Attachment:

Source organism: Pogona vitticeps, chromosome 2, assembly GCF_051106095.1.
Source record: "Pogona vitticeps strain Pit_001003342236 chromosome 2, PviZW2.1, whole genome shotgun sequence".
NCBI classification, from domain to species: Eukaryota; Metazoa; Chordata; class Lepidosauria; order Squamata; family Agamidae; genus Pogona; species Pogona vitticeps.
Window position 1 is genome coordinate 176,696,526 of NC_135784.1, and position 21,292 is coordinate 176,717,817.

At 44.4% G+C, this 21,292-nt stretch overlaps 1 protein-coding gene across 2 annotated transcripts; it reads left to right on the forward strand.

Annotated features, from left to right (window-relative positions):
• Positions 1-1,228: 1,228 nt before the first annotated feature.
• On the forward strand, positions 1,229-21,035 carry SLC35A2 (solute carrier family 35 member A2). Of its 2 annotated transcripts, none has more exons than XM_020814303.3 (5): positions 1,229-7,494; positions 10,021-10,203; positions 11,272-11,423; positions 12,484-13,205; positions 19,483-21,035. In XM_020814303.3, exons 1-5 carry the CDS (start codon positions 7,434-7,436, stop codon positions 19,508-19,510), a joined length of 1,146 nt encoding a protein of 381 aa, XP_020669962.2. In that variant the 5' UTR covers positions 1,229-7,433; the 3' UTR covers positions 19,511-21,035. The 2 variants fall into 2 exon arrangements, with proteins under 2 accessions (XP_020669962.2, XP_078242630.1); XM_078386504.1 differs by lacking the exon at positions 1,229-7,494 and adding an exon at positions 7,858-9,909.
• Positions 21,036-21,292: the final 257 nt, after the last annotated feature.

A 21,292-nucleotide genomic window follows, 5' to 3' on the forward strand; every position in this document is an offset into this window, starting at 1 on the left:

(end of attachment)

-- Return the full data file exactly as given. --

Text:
Source organism: Pogona vitticeps, chromosome 2, assembly GCF_051106095.1.
Source record: "Pogona vitticeps strain Pit_001003342236 chromosome 2, PviZW2.1, whole genome shotgun sequence".
NCBI classification, from domain to species: Eukaryota; Metazoa; Chordata; class Lepidosauria; order Squamata; family Agamidae; genus Pogona; species Pogona vitticeps.
Window position 1 is genome coordinate 176,696,526 of NC_135784.1, and position 21,292 is coordinate 176,717,817.

At 44.4% G+C, this 21,292-nt stretch overlaps 1 protein-coding gene across 2 annotated transcripts; it reads left to right on the forward strand.

Annotated features, from left to right (window-relative positions):
• Positions 1-1,228: 1,228 nt before the first annotated feature.
• On the forward strand, positions 1,229-21,035 carry SLC35A2 (solute carrier family 35 member A2). Of its 2 annotated transcripts, none has more exons than XM_020814303.3 (5): positions 1,229-7,494; positions 10,021-10,203; positions 11,272-11,423; positions 12,484-13,205; positions 19,483-21,035. In XM_020814303.3, exons 1-5 carry the CDS (start codon positions 7,434-7,436, stop codon positions 19,508-19,510), a joined length of 1,146 nt encoding a protein of 381 aa, XP_020669962.2. In that variant the 5' UTR covers positions 1,229-7,433; the 3' UTR covers positions 19,511-21,035. The 2 variants fall into 2 exon arrangements, with proteins under 2 accessions (XP_020669962.2, XP_078242630.1); XM_078386504.1 differs by lacking the exon at positions 1,229-7,494 and adding an exon at positions 7,858-9,909.
• Positions 21,036-21,292: the final 257 nt, after the last annotated feature.

A 21,292-nucleotide genomic window follows, 5' to 3' on the forward strand; every position in this document is an offset into this window, starting at 1 on the left: